Most people wouldn’t visit a brewery and think “Hmm…this would be a fun side business!” Most people, though, aren’t Jim and Lauren Parejko.
“I’d been brewing at home for 12 or 13 years and it was something that started as a hobby and grew,” said Jim. He and his wife Lauren both attended graduate school at Washington State University in Pullman, Washington, and were happy partakers in the West Coast’s burgeoning interest in craft beer.
“That was the same time that the craft beer movement in Minnesota started to take off,” Jim said. He and Lauren had decided to move back to the Midwest once they had earned their degrees, and were hopeful that they could help establish craft beer’s popularity in their home region.
Home in Minnesota
Back in Southern Minnesota, Jim and Lauren weren’t in a rush to set up shop. Both Parejkos are microbiologists, and found full-time jobs teaching science at local colleges. Jim eased his craft beer itch by teaching a few brewing-science courses at Gustavus Adolphus College in St. Peter and working as manager at Schells’ Starkeller Taproom in New Ulm. He also continued to cook up brews to enter in local competitions. In 2017, he won the Minnesota State Fair competition for craft brews with one of his creations.
“That’s the fun side of it, when you have a beer that you’re really proud of,” Jim said.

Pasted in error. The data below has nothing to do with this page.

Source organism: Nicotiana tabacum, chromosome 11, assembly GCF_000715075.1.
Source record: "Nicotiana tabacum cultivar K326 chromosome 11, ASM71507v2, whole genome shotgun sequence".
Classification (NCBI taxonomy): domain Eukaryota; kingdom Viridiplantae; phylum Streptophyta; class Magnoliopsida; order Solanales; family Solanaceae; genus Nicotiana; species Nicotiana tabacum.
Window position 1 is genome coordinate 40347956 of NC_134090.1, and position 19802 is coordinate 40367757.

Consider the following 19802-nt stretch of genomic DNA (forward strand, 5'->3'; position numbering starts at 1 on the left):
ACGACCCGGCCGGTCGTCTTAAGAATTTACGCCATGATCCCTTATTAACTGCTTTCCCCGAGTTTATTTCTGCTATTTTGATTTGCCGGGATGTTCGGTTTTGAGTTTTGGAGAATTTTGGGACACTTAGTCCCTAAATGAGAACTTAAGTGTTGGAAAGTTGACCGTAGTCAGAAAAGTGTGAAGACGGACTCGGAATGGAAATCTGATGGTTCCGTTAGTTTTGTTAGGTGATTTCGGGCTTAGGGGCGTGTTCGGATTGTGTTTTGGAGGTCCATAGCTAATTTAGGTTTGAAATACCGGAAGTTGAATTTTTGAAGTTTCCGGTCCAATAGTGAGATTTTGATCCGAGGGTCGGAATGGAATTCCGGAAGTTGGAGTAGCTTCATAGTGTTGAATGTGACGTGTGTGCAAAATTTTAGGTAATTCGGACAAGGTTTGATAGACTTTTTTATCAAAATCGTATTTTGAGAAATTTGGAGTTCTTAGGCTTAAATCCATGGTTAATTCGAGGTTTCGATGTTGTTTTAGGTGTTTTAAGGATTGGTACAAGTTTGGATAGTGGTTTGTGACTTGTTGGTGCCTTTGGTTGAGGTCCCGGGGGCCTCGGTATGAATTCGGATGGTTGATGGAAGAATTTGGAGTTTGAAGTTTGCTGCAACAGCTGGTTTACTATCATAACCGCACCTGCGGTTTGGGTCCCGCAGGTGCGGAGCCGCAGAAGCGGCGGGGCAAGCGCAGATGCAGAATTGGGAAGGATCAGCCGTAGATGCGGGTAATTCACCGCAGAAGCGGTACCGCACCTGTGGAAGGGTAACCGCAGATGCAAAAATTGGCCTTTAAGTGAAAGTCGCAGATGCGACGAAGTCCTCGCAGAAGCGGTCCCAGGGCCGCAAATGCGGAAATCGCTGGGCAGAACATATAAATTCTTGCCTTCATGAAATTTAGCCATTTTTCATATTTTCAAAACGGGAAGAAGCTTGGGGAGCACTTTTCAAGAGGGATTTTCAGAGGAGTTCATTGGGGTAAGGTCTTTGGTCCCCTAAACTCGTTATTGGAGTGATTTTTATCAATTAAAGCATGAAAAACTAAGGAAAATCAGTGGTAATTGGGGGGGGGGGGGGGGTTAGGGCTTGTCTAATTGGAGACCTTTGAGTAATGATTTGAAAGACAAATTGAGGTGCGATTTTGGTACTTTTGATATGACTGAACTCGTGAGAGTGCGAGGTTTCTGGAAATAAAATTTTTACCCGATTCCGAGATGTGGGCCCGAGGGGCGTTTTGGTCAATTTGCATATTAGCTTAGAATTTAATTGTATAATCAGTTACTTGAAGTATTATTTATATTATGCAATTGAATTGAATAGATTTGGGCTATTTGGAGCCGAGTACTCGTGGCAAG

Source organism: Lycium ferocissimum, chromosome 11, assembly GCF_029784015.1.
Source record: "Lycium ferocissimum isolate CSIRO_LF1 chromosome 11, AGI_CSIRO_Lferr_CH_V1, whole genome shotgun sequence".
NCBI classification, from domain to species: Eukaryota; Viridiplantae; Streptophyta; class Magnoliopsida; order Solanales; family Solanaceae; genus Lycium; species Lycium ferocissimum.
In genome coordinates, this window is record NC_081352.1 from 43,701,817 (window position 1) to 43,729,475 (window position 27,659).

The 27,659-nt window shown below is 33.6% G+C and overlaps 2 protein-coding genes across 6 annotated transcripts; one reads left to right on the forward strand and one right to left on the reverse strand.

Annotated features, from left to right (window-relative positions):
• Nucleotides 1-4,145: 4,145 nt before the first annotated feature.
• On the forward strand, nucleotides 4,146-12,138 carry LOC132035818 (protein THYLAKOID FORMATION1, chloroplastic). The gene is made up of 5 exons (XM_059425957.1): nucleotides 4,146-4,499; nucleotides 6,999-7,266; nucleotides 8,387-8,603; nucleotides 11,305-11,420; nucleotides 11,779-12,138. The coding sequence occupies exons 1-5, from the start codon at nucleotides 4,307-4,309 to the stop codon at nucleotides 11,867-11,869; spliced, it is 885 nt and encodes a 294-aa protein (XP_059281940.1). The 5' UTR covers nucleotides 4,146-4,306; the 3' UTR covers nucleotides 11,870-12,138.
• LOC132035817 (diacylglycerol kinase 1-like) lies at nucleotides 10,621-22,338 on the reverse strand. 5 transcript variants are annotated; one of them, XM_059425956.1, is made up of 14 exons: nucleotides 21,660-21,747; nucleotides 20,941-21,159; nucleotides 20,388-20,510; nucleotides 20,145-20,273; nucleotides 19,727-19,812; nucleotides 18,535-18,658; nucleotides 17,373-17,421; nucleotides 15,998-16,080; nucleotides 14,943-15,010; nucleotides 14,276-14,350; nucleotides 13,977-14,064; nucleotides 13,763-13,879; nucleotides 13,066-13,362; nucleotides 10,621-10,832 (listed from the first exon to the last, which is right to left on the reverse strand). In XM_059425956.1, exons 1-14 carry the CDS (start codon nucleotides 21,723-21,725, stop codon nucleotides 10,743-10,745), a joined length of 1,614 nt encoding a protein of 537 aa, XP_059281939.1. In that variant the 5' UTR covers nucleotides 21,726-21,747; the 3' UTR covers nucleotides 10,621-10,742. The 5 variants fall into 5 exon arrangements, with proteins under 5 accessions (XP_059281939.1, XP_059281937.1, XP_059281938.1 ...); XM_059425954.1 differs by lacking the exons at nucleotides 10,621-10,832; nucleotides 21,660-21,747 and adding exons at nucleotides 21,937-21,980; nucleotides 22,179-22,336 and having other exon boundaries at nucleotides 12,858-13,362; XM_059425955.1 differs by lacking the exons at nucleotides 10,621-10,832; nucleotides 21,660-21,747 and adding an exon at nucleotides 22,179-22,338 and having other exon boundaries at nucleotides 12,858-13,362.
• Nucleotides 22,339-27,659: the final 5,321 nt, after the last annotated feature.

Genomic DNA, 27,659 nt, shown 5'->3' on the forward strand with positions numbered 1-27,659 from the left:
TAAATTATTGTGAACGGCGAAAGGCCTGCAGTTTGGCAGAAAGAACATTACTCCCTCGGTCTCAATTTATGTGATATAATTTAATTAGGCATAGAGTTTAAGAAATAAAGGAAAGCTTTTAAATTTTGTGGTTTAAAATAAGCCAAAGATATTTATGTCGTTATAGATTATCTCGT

One of the things that we’re most proud of is seeing people come in and enjoy our beer and say they’ll come backJim Parejko
Meanwhile, Lauren focused on finding the perfect spot to open a small brewery and taproom. Her search originally focused on locations closer to Minnesota’s Twin Cities, but eventually she and Jim began to consider Mankato as a strong option.
“Mankato is definitely a city that can support many breweries,” Lauren said. She and Jim both agreed that until they found a building that felt right to them, they wouldn’t even begin to order brewing equipment. In November of 2018, after a year and a half of searching, they settled on an old Snell Auto Lube shop off of Mankato’s Riverfront Drive and the LocAle Brewing Company was born.
LocAle’s name is a tongue-in-cheek celebration of its Minnesota locale. The open taproom and atmospheric outdoor patio evoke a friendly, Midwestern welcome, and the Parejkos are firm about featuring local ingredients in their brews.
I grew up on a farm, my dad and my brother are farmers over by Madelia, and so it’s always a part of it to support local farmersLauren Parejko
“It’s important for us to try to incorporate local ingredients into our beer as much as possible,” Lauren explained. “I grew up on a farm, my dad and my brother are farmers over by Madelia, and so it’s always a part of it to support local farmers.” Locale tries to purchase its grain, hops, and yeast from Minnesota growers, so that their visitors have the added bonus of knowing that their delicious beverage is locally sourced.
“We’re kind of lucky in that there are Minnesota maltsters and hop-growers and there weren’t five years ago,” Jim added.
Variety is Important
When creating its menu, Locale’s owners don’t stick with one kind of beer. “We have a wide range of different styles,” Jim said. “It’s based on seasonality.”